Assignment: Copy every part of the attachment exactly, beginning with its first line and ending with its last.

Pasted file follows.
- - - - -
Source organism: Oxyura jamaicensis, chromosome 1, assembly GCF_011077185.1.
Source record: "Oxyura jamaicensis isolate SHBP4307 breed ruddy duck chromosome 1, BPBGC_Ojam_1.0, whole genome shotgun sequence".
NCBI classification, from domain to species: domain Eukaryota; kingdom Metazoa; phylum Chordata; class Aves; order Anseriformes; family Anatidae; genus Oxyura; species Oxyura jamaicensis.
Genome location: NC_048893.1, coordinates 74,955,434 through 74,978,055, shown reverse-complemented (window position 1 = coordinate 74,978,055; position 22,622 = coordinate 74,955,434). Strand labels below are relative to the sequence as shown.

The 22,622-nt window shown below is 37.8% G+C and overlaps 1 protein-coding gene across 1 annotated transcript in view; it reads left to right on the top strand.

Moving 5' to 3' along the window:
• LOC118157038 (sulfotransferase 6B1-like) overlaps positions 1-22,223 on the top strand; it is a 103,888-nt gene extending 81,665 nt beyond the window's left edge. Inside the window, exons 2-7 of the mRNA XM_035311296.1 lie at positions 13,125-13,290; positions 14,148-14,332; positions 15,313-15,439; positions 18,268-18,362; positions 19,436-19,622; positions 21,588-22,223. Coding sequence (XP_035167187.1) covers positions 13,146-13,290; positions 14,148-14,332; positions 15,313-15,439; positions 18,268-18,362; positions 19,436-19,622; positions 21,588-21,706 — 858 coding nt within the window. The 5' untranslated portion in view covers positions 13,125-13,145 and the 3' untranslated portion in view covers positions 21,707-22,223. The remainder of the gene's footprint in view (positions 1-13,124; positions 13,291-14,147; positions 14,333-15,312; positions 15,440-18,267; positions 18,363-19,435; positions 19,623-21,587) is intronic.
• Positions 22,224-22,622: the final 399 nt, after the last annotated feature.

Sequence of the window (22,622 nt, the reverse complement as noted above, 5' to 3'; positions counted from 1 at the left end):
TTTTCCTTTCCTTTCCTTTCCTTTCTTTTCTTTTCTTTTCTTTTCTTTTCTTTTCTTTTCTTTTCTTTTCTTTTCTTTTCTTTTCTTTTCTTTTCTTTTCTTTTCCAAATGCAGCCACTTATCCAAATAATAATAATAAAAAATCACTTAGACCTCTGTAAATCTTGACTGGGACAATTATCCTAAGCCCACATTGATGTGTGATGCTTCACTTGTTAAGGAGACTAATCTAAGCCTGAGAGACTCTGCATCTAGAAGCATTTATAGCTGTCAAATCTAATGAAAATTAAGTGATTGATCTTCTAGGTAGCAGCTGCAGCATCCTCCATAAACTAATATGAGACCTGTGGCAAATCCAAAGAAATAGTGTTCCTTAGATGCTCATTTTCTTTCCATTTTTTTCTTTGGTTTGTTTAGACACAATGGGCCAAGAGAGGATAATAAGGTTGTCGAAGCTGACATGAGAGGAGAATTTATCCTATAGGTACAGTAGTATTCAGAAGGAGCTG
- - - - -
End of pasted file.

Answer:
Source organism: Oxyura jamaicensis, chromosome 1, assembly GCF_011077185.1.
Source record: "Oxyura jamaicensis isolate SHBP4307 breed ruddy duck chromosome 1, BPBGC_Ojam_1.0, whole genome shotgun sequence".
NCBI classification, from domain to species: domain Eukaryota; kingdom Metazoa; phylum Chordata; class Aves; order Anseriformes; family Anatidae; genus Oxyura; species Oxyura jamaicensis.
Genome location: NC_048893.1, coordinates 74,955,434 through 74,978,055, shown reverse-complemented (window position 1 = coordinate 74,978,055; position 22,622 = coordinate 74,955,434). Strand labels below are relative to the sequence as shown.

The 22,622-nt window shown below is 37.8% G+C and overlaps 1 protein-coding gene across 1 annotated transcript in view; it reads left to right on the top strand.

Moving 5' to 3' along the window:
• LOC118157038 (sulfotransferase 6B1-like) overlaps positions 1-22,223 on the top strand; it is a 103,888-nt gene extending 81,665 nt beyond the window's left edge. Inside the window, exons 2-7 of the mRNA XM_035311296.1 lie at positions 13,125-13,290; positions 14,148-14,332; positions 15,313-15,439; positions 18,268-18,362; positions 19,436-19,622; positions 21,588-22,223. Coding sequence (XP_035167187.1) covers positions 13,146-13,290; positions 14,148-14,332; positions 15,313-15,439; positions 18,268-18,362; positions 19,436-19,622; positions 21,588-21,706 — 858 coding nt within the window. The 5' untranslated portion in view covers positions 13,125-13,145 and the 3' untranslated portion in view covers positions 21,707-22,223. The remainder of the gene's footprint in view (positions 1-13,124; positions 13,291-14,147; positions 14,333-15,312; positions 15,440-18,267; positions 18,363-19,435; positions 19,623-21,587) is intronic.
• Positions 22,224-22,622: the final 399 nt, after the last annotated feature.

Sequence of the window (22,622 nt, the reverse complement as noted above, 5' to 3'; positions counted from 1 at the left end):
TTTTCCTTTCCTTTCCTTTCCTTTCTTTTCTTTTCTTTTCTTTTCTTTTCTTTTCTTTTCTTTTCTTTTCTTTTCTTTTCTTTTCTTTTCTTTTCTTTTCTTTTCCAAATGCAGCCACTTATCCAAATAATAATAATAAAAAATCACTTAGACCTCTGTAAATCTTGACTGGGACAATTATCCTAAGCCCACATTGATGTGTGATGCTTCACTTGTTAAGGAGACTAATCTAAGCCTGAGAGACTCTGCATCTAGAAGCATTTATAGCTGTCAAATCTAATGAAAATTAAGTGATTGATCTTCTAGGTAGCAGCTGCAGCATCCTCCATAAACTAATATGAGACCTGTGGCAAATCCAAAGAAATAGTGTTCCTTAGATGCTCATTTTCTTTCCATTTTTTTCTTTGGTTTGTTTAGACACAATGGGCCAAGAGAGGATAATAAGGTTGTCGAAGCTGACATGAGAGGAGAATTTATCCTATAGGTACAGTAGTATTCAGAAGGAGCTG